Internal sources of finance for private limited companies majorly ascend from the fact that it has been in operation for a period. These sources include retained profits, the sale of stock and fixed assets and debt collection as well as venture fund (Koh 2013, p.163). External sources comprise term loans and overdrafts, inventory financing, the issue of new shares and debentures, factoring, mortgages, major and minor recapitalization and Initial Public offers (IPOs). For young public companies, internal sources largely depend on the owners’ equity, which is sourced from the promoters of the business or equity shares issued to the public. Sanford and Peirson (2007, p.231) further explain that more sources of financial capital expand as the business grows. These sources include owners’ equity, issuance of ordinary shares to existing members, rights issue, reinvested profit, and sale of stock. The companies also receive external finance in the form of trade credit, invoice factoring, and debt financing and leasing as well as government grants.
Various sources of funds present finance businesses with diverse advantages (Vine 2000, p. 53). Internal sources provide the private companies with long-term financial capital that are not subject to repayment or interest rates such as retained earnings. Additionally, the sale of assets enables the company to dispose of obsolete and worn out assets. The collection of debt has no additional costs, as it is part of the normal business operations. New companies draw the advantage of obtaining non-interest and non-payable source of finance that is necessary for long-term growth. Sale of stock enables the company to reduce the cost associated with holding them as well as providing a quick way of raising capital.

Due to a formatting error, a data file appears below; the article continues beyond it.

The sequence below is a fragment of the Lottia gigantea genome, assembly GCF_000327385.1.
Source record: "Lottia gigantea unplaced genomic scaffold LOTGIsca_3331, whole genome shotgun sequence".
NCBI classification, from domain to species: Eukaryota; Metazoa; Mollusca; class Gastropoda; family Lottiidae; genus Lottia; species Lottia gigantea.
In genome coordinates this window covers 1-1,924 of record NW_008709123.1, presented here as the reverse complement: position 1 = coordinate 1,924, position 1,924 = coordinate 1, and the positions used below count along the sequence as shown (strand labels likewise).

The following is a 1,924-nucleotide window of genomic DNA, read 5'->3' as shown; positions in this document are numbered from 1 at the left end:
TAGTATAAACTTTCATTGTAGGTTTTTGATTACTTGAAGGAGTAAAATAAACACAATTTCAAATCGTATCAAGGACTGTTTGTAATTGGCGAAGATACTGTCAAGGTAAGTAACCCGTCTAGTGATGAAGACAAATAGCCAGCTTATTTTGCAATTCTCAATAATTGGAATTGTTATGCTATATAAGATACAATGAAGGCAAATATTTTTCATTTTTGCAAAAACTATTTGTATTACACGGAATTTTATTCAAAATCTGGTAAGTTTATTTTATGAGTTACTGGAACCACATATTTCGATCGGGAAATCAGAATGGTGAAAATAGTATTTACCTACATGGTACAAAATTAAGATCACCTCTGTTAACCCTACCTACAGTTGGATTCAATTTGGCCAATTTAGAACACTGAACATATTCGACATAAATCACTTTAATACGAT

In his book, Vine (2000, p. 70) continues to clarify that external sources provide private companies with a pool of resources both human and capital. Share issue accrues no interest nor does it require repayment. Other sources such as mortgages provide a flexible and cheap way of obtaining assets by spreading the cost over a longer period. Term loans also cover an extended repayment period, which makes it possible for the company to budget. Young companies profit external sources by having finances that otherwise would not have at their disposal. Leasing allows a company to acquire assets without immediate cash and allows a company to avoid tying significant amounts in assets in the short term. Bank overdrafts offer means to cover the period between money coming and money going out. In fact, it is cheaper than a bank loan if used in the short run. Government grants do not need repayment giving a company an opportunity to invest in other areas (Svensson, 2008, p.101)
In his opinion, Marsh (2012, p. 95) argues that well-established companies stand a better chance of sourcing finances. One of the reasons discussed is the perception of steady income, which stems from the implication that when a company grows enough, it commands a larger market share.